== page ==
I. Subject Matter Jurisdiction

Under Rule 12(b)(1), the plaintiff bears the burden of establishing jurisdiction by a preponderance of the evidence. See Lujan v. Defs. of Wildlife , 504 U.S. 555, 561, 112 S.Ct. 2130, 119 L.Ed.2d 351 (1992) ; Shekoyan v. Sibley Int'l Corp. , 217 F.Supp.2d 59, 63 (D.D.C.2002). Federal courts are courts of limited jurisdiction and the law presumes that "a cause lies outside this limited jurisdiction." Kokkonen v. Guardian Life Ins. Co. of Am. , 511 U.S. 375, 377, 114 S.Ct. 1673, 128 L.Ed.2d 391 (1994) ; see also Gen. Motors Corp. v. EPA , 363 F.3d 442, 448 (D.C.Cir.2004) ("As a court of limited jurisdiction, we begin, and end, with an examination of our jurisdiction."). "[B]ecause subject-matter jurisdiction is ‘an Art[icle] III as well as a statutory requirement ... no action of the parties can confer subject-matter jurisdiction upon a federal court.’ " Akinseye v. District of Columbia , 339 F.3d 970, 971 (D.C.Cir.2003), quoting Ins. Corp. of Ir., Ltd. v. Compagnie des Bauxites de Guinee , 456 U.S. 694, 702, 102 S.Ct. 2099, 72 L.Ed.2d 492 (1982).

When considering a motion to dismiss for lack of jurisdiction, unlike when deciding a motion to dismiss under Rule 12(b)(6), the court "is not limited to the allegations of the complaint." Hohri v. United States , 782 F.2d 227, 241 (D.C.Cir.1986), vacated on other grounds , 482 U.S. 64, 107 S.Ct. 2246, 96 L.Ed.2d 51 (1987).

Rather, "a court may consider such materials outside the pleadings as it deems appropriate to resolve the question [of] whether it has jurisdiction to hear the case." Scolaro v. D.C. Bd. of Elections & Ethics , 104 F.Supp.2d 18, 22 (D.D.C.2000), citing Herbert v. Nat'l Acad. of Scis. , 974 F.2d 192, 197 (D.C.Cir.1992) ; see also Jerome Stevens Pharm. , Inc. v. FDA , 402 F.3d 1249, 1253 (D.C.Cir.2005).

II. Personal Jurisdiction

The plaintiff bears the burden of establishing personal jurisdiction over each defendant. Crane v. N.Y. Zoological Soc'y , 894 F.2d 454, 456 (D.C.Cir.1990). In order to survive a motion to dismiss for lack of personal jurisdiction, the "plaintiff must make a prima facie showing of the pertinent jurisdictional facts." First Chi. Int'l v. United Exch. Co. , 836 F.2d 1375, 1378 (D.C.Cir.1988). To show that personal jurisdiction exists, the plaintiff must allege specific acts connecting the defendant with the forum. In re Papst Licensing GMBH & Co. KG Litig. , 590 F.Supp.2d 94, 97–98 (D.D.C.2008), citing Second Amendment Found. v. U.S. Conference of Mayors , 274 F.3d 521, 524 (D.C.Cir.2001). Plaintiff "cannot rely on conclusory allegations" to establish personal jurisdiction. Atlantigas Corp. v. Nisource, Inc. , 290 F.Supp.2d 34, 42 (D.D.C.2003).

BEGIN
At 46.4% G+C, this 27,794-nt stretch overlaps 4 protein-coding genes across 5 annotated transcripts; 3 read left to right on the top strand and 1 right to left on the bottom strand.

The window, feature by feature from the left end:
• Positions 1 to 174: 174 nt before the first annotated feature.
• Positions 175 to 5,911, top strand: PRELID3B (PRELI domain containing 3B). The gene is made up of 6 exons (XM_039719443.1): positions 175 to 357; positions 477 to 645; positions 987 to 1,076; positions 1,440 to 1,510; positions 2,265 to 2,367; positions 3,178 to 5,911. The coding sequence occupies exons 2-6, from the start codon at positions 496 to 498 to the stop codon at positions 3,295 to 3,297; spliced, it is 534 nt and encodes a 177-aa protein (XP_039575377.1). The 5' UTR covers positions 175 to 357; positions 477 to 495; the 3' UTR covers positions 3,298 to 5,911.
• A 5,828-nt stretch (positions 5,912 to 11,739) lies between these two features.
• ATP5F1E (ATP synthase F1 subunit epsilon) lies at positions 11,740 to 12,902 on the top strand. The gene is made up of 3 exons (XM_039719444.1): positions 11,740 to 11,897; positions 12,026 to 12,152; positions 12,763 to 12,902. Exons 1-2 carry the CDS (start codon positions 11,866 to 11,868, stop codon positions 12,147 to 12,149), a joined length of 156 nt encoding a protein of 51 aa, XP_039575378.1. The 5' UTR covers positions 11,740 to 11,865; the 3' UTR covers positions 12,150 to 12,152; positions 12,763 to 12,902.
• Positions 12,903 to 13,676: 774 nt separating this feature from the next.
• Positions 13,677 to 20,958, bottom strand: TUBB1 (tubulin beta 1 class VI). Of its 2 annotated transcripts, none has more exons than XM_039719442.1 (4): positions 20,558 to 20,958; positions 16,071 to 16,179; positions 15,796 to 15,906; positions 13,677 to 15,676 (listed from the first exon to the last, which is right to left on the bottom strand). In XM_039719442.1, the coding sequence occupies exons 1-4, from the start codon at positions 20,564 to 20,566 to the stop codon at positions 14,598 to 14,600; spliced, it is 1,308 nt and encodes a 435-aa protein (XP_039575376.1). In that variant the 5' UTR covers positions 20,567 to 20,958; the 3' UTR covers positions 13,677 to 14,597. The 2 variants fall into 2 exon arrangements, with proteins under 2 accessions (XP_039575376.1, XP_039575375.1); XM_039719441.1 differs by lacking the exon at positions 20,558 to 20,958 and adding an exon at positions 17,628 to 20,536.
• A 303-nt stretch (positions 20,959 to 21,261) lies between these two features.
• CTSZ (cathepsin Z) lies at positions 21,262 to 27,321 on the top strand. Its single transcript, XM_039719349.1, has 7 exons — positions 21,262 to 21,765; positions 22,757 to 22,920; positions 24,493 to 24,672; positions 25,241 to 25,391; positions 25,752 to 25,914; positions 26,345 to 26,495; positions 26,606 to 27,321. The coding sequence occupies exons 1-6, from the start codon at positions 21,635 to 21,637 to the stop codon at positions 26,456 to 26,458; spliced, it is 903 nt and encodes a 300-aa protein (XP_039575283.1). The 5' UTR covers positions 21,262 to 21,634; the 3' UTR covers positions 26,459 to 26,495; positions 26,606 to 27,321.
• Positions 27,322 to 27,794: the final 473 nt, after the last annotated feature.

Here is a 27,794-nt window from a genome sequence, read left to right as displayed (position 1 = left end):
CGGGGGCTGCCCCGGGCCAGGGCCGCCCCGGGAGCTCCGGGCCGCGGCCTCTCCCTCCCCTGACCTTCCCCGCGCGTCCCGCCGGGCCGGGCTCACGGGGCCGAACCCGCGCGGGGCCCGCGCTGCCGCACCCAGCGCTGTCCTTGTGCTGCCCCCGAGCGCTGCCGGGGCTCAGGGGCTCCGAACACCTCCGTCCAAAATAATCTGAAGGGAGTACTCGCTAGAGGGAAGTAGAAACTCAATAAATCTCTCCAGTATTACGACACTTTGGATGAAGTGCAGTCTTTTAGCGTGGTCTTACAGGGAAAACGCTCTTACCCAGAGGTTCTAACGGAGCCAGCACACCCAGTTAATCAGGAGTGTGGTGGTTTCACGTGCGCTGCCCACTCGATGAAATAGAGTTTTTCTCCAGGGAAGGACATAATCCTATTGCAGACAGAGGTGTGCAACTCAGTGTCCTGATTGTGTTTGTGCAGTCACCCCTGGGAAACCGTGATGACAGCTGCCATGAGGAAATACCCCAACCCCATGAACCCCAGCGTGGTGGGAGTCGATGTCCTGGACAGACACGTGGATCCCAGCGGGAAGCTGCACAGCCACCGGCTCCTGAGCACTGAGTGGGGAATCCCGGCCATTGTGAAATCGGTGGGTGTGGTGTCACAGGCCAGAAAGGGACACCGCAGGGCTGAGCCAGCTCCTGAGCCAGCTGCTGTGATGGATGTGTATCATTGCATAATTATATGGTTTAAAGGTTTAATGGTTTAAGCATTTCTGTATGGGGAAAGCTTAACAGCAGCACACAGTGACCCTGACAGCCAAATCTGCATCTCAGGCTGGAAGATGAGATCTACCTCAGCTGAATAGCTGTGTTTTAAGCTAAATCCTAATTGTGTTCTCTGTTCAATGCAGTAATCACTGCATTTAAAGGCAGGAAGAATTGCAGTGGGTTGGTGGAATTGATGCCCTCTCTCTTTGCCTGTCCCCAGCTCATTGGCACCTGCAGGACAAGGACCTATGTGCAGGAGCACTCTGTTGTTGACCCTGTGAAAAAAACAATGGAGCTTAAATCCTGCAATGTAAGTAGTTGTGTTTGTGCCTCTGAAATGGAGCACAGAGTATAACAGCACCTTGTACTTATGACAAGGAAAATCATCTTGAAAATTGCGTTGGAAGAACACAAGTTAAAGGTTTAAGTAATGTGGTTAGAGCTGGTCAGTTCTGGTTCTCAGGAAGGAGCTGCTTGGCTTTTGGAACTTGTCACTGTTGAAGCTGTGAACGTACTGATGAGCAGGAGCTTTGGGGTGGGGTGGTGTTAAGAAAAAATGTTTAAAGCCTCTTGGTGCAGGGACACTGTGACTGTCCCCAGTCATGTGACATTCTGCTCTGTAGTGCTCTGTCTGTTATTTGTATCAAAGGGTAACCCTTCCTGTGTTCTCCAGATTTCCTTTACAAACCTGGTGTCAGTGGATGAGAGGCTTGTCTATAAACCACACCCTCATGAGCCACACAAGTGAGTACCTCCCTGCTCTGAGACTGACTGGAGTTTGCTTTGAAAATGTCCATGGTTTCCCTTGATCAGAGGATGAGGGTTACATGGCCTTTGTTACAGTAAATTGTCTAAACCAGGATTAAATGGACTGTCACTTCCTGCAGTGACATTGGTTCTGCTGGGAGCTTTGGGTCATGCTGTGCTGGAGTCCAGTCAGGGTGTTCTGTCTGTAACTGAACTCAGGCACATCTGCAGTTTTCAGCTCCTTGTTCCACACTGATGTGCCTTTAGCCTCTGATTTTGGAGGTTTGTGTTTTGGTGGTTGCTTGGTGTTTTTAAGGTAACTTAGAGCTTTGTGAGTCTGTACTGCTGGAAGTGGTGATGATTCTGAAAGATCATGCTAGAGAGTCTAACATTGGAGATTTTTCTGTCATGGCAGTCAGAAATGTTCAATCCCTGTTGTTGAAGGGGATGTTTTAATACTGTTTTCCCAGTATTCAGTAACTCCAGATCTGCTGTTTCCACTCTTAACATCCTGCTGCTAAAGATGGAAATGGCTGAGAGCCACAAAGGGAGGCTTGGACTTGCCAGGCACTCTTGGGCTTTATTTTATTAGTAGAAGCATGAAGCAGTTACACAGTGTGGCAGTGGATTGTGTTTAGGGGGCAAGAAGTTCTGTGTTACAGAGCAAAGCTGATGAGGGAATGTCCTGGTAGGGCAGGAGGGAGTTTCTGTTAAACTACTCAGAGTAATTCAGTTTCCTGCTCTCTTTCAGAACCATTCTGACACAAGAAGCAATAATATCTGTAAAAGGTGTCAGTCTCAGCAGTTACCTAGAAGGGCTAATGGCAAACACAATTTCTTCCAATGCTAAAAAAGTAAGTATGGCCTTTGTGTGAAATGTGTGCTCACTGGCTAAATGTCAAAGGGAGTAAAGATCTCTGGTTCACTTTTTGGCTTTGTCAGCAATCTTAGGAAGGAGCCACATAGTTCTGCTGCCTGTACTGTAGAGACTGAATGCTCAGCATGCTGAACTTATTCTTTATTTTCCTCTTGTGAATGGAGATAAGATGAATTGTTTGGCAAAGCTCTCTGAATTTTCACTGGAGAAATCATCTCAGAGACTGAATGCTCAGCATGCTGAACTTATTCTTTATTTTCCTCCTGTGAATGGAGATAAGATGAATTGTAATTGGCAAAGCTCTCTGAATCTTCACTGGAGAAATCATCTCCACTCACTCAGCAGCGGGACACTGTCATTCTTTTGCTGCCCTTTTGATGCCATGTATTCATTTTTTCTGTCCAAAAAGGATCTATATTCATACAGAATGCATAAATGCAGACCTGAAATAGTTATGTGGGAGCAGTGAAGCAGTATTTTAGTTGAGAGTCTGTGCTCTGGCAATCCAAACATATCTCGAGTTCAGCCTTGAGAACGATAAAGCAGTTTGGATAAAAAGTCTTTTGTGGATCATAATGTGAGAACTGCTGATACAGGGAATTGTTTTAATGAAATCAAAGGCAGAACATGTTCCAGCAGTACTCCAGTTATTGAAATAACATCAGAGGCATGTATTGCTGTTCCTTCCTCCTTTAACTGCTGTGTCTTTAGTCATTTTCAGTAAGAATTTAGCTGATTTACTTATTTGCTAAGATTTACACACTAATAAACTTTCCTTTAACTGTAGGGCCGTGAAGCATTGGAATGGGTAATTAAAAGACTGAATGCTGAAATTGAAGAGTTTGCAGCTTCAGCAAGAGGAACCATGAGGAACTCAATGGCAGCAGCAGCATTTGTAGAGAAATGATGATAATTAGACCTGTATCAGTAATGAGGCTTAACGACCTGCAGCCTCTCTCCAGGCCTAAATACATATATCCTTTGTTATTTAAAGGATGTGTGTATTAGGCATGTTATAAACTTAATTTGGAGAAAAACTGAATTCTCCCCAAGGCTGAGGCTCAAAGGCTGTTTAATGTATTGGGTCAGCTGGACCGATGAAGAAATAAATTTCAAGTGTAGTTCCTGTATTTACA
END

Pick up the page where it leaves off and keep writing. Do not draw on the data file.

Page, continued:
"A court may consider material outside of the pleadings in ruling on a motion to dismiss for lack of ... personal jurisdiction." Artis v. Greenspan , 223 F.Supp.2d 149, 152 (D.D.C.2002), citing Land v. Dollar , 330 U.S. 731, 735 n. 4, 67 S.Ct. 1009, 91 L.Ed. 1209 (1947). However, "the plaintiff is not required to adduce evidence that meets the standards of admissibility reserved for summary judgment and trial; rather, [plaintiff] may rest [its] arguments on the pleadings, ‘bolstered by such affidavits and other written materials as [it] can otherwise obtain.’ " Urban Inst. v. FINCON Servs. , 681 F.Supp.2d 41, 44 (D.D.C.2010), quoting Mwani v. bin Laden , 417 F.3d 1, 7 (D.C.Cir.2005). Any factual discrepancies should be resolved in favor of the plaintiff. Crane , 894 F.2d at 456. But the Court need not treat all of the plaintiff's jurisdictional allegations as true. United States v. Philip Morris Inc. , 116 F.Supp.2d 116, 120 n. 4 (D.D.C.2000). "Instead, the court may receive and weigh affidavits and any other relevant matter to assist it in determining the jurisdictional facts." In re Papst Licensing , 590 F.Supp.2d at 98 (internal quotation marks and citation omitted).

III. Failure to State a Claim

"To survive a [Rule 12(b)(6) ] motion to dismiss, a complaint must contain sufficient factual matter, accepted as true, to ‘state a claim to relief that is plausible on its face.’ " Ashcroft v. Iqbal , 556 U.S. 662, 678, 129 S.Ct. 1937, 173 L.Ed.2d 868 (2009), quoting Bell Atl. Corp. v. Twombly , 550 U.S. 544, 570, 127 S.Ct. 1955, 167 L.Ed.2d 929 (2007). A claim is facially plausible when the pleaded factual content "allows the court to draw the reasonable inference that the defendant is liable for the misconduct alleged." Id. , citing Twombly , 550 U.S. at 556, 127 S.Ct. 1955. "The plausibility standard is not akin to a ‘probability requirement,’ but it asks for more than a sheer possibility that a defendant has acted unlawfully." Id. , quoting Twombly , 550 U.S. at 556, 127 S.Ct. 1955. A pleading must offer more than "labels and conclusions" or a "formulaic recitation of the...